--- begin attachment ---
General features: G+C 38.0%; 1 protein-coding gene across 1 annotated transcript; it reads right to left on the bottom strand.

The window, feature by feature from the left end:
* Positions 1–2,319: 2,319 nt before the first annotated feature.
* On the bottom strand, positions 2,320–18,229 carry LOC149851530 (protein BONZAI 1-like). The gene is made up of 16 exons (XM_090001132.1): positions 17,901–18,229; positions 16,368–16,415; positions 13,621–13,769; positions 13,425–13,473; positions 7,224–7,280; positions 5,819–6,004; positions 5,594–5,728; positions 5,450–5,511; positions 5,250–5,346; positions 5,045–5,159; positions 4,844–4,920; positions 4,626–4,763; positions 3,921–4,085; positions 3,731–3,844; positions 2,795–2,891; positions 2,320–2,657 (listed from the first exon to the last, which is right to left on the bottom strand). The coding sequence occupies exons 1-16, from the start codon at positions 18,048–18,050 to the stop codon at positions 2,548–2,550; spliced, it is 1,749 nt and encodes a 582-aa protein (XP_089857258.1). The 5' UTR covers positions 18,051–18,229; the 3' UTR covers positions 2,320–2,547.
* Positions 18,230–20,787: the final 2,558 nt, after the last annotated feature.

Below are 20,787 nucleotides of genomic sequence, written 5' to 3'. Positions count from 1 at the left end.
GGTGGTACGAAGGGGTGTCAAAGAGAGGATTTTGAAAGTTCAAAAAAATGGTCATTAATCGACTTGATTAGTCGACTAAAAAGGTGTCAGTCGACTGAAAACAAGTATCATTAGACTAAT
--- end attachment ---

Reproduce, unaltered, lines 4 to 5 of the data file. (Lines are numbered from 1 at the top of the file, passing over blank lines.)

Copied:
* On the bottom strand, positions 2,320–18,229 carry LOC149851530 (protein BONZAI 1-like). The gene is made up of 16 exons (XM_090001132.1): positions 17,901–18,229; positions 16,368–16,415; positions 13,621–13,769; positions 13,425–13,473; positions 7,224–7,280; positions 5,819–6,004; positions 5,594–5,728; positions 5,450–5,511; positions 5,250–5,346; positions 5,045–5,159; positions 4,844–4,920; positions 4,626–4,763; positions 3,921–4,085; positions 3,731–3,844; positions 2,795–2,891; positions 2,320–2,657 (listed from the first exon to the last, which is right to left on the bottom strand). The coding sequence occupies exons 1-16, from the start codon at positions 18,048–18,050 to the stop codon at positions 2,548–2,550; spliced, it is 1,749 nt and encodes a 582-aa protein (XP_089857258.1). The 5' UTR covers positions 18,051–18,229; the 3' UTR covers positions 2,320–2,547.
* Positions 18,230–20,787: the final 2,558 nt, after the last annotated feature.